Parenting has forced Agapakis to keep her home and work life more separate, she’s found. “There’s a lot that can be said about the politics of ‘productivity’ in the office and in the home, but having to take care of someone else 24 hours a day has made me realize that it’s more useful to think about efficiency, about recognizing and aggressively setting priorities, and about caring—caring for people and about what you do, at home and at work,” she explains. “I now spend less time working but get more done during those hours at work.”
Powering Down Before Hitting The Hay
Evening rituals can matter at least as much as morning ones, with some of the most productive people claiming that the secret to a smooth-running workday lies in what you do the night before—including what you do (and don’t do) with your smartphone. Google “phone before bed,” and you’ll be directed to countless articles claiming that you shouldn’t go to bed with your smartphone in hand (the first result: “Reading On A Screen Before Bed Might Be Killing You”) because our devices’ screens emit a blue light that some research suggests can disrupt sleep cycles. Some, like Bryan Johnson, take this to heart—as befits the founder and CEO of Kernel, a startup working to enhance human cognition.
“I turn off devices by 9 p.m. so that I can decompress for bed and sleep between 10 p.m. and 6 a.m., more or less,” Johnson says. “I also take three milligrams of melatonin on work nights and try not to eat any carbohydrates after 6 p.m.”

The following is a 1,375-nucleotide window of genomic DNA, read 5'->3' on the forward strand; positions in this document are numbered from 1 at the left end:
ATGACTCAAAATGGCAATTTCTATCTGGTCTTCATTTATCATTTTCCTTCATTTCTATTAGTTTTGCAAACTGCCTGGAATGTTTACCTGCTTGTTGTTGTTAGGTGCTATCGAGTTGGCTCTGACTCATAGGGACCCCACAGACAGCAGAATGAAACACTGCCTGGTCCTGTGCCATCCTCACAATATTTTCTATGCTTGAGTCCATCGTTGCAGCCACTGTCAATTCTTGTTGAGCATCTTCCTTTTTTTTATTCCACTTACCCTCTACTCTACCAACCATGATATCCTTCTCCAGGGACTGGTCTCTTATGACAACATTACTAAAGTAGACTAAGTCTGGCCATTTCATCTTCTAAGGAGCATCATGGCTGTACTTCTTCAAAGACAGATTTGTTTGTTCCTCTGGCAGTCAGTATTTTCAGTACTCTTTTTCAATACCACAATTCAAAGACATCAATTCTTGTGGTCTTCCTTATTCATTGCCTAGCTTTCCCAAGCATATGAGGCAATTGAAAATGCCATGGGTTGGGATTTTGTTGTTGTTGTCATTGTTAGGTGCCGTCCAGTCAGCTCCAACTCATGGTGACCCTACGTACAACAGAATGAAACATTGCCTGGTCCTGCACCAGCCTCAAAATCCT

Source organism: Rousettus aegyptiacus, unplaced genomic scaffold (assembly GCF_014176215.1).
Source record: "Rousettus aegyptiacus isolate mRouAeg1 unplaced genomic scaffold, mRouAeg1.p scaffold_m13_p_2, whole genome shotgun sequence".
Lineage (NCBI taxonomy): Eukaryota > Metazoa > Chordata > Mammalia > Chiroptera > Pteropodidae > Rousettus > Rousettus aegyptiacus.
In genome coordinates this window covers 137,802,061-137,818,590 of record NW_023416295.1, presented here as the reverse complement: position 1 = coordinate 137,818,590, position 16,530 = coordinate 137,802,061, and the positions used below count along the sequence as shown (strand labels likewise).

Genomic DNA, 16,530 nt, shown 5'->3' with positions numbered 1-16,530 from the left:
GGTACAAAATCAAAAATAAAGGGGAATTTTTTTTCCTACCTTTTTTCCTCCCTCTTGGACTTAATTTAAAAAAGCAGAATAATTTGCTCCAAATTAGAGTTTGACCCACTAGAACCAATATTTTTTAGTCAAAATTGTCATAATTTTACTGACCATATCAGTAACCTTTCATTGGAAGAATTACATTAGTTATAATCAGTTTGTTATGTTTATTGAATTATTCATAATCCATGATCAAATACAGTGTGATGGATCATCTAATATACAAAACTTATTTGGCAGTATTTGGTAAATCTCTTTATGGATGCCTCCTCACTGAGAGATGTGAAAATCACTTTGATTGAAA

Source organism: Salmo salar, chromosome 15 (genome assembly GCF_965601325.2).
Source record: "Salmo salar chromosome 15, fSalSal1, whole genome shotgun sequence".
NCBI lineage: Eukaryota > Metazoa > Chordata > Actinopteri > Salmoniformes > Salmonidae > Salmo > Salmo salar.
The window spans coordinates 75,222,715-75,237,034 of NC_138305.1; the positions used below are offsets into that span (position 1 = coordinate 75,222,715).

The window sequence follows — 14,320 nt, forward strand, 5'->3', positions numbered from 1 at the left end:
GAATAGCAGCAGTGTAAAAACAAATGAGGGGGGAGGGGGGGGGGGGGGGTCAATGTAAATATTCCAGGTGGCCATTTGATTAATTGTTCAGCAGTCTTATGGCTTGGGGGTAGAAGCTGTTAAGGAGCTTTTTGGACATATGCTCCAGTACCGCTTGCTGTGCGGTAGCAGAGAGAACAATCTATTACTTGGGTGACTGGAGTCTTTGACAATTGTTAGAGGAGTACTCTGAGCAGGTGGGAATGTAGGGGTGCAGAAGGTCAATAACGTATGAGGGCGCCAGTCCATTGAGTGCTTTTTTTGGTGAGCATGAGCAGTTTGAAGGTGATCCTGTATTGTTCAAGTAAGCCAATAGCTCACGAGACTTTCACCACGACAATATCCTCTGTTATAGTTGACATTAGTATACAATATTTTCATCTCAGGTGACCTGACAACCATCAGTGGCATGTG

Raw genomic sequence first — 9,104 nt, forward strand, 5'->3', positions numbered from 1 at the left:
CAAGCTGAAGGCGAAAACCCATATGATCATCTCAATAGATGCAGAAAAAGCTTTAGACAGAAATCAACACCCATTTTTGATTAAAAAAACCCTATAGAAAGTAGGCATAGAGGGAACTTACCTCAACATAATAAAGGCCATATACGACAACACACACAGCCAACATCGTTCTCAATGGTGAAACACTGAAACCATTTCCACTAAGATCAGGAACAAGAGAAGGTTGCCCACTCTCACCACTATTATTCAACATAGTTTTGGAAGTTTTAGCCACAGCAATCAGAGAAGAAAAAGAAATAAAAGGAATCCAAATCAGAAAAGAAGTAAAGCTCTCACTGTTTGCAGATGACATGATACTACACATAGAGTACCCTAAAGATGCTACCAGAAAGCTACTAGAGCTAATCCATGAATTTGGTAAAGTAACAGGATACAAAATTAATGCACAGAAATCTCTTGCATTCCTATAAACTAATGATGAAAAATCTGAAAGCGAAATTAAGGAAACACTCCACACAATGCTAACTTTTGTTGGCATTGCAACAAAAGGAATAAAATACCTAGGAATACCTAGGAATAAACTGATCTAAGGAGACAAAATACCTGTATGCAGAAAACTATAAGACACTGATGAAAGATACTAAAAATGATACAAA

Ben Lamm, the CEO and cofounder of Conversable, which helps companies communicate with customers via chatbots, winds down with an elaborate routine that goes beyond just unplugging. “Every night, after I put down my computers and other screens, I take a steam shower at 120 degrees to raise my body temperature,” he says. “After, I’ll do various yoga stretching, and spend some time reading to get my mind off of the day.” Lamm also says that “the setting of my room is important—dim lighting, blackout shades, and a sound machine with waves.” He isn’t alone. Dave Asprey, who’s best known for creating Bulletproof Coffee, has crafted a “sleeping cave” of his own, also replete with blackout curtains and other tweaks for uninterrupted shut-eye.
Whelan uses ginger tea and a sprayable mist packed with essential oils to help put her to sleep each night, right after spending some time with a good book. “I read before bed every evening,” she says. “It’s the only way to put some space between the workday and a productive night’s sleep.” She says she alternates between fiction and nonfiction; on her nightstand right now is Kristin Hannah’s 2015 novel The Nightingale (“I can’t put it down!”).
If heavy curtains and a cup of tea don’t cut it for you, you’re not alone. Katz-Mayfield closes out his evening with “a glass or two of wine to take the edge off,” and then reads the New York Times—on his iPhone. “I know everyone tells you not to bring your phone to bed,” he says. “But let’s be honest, everyone brings their phone to bed.”
The research notwithstanding, he adds, “I usually fall asleep pretty quickly—which is not a commentary on the New York Times.”